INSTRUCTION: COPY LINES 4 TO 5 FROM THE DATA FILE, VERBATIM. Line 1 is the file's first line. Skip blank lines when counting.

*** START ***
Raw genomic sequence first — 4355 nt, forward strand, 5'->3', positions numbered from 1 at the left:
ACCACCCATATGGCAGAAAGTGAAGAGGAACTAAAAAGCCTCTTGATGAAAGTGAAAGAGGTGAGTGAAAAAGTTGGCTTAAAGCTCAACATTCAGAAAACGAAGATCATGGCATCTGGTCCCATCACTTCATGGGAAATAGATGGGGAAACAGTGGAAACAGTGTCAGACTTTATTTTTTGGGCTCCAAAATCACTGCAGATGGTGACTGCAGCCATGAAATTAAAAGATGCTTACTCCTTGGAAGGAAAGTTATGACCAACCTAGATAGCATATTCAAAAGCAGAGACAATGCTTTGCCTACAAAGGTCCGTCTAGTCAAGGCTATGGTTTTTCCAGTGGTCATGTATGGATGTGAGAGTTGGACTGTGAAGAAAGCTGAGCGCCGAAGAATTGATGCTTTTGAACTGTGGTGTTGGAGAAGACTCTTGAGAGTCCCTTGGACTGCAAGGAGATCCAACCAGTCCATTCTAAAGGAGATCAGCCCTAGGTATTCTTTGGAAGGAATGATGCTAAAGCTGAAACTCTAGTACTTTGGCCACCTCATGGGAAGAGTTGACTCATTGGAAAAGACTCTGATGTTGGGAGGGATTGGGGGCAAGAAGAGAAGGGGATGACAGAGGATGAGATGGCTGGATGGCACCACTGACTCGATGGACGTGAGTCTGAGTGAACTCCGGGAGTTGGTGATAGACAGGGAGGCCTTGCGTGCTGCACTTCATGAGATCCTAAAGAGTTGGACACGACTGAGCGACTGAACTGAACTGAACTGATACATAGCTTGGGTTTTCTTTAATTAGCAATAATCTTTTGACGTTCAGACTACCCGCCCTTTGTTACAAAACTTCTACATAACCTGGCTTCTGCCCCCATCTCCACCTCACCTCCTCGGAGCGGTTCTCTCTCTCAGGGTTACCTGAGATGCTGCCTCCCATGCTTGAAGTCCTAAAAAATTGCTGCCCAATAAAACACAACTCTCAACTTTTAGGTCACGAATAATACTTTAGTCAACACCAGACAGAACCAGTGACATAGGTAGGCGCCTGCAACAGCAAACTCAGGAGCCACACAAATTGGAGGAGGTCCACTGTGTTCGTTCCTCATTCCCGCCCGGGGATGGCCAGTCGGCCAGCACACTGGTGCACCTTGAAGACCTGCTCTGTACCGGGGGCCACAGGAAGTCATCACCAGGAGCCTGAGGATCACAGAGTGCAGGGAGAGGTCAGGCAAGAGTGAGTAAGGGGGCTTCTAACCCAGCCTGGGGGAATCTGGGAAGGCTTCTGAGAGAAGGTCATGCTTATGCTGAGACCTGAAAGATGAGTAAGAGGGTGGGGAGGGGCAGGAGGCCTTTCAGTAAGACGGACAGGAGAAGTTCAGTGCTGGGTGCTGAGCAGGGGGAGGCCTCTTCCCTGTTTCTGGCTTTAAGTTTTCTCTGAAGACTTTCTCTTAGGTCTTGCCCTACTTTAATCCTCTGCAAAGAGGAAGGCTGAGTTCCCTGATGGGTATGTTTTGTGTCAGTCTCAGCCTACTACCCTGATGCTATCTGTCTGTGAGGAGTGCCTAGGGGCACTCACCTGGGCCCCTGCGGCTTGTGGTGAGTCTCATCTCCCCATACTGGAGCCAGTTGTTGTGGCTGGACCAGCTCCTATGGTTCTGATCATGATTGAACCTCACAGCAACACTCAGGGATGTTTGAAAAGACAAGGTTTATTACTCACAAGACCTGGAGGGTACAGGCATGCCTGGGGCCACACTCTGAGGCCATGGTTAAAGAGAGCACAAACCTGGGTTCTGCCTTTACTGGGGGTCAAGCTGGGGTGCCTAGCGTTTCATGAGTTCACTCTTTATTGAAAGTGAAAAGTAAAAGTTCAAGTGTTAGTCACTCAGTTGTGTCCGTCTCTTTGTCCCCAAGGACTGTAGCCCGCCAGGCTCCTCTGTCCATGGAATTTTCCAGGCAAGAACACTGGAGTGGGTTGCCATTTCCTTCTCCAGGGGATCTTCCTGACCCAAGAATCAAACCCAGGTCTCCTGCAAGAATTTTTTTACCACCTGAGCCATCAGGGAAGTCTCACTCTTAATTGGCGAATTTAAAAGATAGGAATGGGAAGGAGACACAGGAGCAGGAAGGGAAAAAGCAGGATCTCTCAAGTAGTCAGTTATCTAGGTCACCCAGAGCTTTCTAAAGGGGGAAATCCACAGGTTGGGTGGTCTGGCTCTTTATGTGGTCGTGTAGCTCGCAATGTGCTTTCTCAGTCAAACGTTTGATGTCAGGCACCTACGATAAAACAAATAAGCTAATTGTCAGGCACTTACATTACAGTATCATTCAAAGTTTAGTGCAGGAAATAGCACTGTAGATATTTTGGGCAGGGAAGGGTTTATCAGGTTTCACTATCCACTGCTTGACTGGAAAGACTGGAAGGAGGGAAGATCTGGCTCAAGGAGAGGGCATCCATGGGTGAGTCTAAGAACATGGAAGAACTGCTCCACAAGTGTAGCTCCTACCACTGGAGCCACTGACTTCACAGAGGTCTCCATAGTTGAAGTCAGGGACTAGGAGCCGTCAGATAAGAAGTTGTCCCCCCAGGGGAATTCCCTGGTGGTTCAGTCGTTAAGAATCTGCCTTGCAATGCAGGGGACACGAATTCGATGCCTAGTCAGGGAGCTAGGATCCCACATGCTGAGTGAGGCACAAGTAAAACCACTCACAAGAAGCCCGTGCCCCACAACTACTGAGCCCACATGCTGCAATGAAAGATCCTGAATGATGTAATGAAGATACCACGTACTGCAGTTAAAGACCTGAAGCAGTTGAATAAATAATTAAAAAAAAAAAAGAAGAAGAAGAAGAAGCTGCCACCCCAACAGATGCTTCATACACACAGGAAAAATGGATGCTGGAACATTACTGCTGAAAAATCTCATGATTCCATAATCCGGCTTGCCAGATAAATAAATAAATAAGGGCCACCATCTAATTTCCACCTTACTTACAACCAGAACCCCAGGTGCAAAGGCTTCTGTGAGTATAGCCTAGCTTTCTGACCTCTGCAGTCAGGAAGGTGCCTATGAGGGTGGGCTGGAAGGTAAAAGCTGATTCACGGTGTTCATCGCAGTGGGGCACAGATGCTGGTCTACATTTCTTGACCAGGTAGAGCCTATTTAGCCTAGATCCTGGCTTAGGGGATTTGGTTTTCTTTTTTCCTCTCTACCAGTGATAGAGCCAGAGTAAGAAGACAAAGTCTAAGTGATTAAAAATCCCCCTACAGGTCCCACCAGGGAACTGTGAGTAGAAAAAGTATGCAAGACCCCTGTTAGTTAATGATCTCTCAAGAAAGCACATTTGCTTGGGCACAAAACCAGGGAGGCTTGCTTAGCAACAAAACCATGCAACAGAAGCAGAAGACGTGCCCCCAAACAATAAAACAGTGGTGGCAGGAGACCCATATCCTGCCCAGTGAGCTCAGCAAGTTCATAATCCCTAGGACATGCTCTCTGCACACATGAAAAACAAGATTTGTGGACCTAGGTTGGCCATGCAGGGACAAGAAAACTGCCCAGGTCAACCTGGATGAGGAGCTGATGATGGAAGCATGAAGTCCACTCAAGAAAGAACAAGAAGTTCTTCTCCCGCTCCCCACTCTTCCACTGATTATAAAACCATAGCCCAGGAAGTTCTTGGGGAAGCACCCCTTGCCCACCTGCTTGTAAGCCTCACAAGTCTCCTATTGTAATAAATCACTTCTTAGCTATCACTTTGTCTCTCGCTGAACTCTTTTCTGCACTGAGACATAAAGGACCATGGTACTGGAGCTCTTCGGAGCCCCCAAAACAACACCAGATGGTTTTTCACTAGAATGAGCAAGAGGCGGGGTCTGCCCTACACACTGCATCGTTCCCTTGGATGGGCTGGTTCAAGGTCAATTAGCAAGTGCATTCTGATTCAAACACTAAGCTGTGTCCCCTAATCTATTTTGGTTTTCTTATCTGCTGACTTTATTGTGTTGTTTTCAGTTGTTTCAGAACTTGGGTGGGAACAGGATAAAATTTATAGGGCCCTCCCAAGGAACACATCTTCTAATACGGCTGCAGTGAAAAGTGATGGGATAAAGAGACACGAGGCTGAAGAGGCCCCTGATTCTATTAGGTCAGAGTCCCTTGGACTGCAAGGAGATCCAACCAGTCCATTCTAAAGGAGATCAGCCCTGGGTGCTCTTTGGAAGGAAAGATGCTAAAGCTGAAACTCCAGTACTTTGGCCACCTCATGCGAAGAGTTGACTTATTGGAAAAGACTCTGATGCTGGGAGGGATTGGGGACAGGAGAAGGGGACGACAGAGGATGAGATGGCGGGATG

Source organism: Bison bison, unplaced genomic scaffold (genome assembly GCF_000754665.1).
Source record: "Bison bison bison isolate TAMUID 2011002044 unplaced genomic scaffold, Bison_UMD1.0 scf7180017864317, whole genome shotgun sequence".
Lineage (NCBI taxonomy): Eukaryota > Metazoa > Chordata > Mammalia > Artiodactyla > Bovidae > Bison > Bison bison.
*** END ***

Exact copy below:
Source record: "Bison bison bison isolate TAMUID 2011002044 unplaced genomic scaffold, Bison_UMD1.0 scf7180017864317, whole genome shotgun sequence".
Lineage (NCBI taxonomy): Eukaryota > Metazoa > Chordata > Mammalia > Artiodactyla > Bovidae > Bison > Bison bison.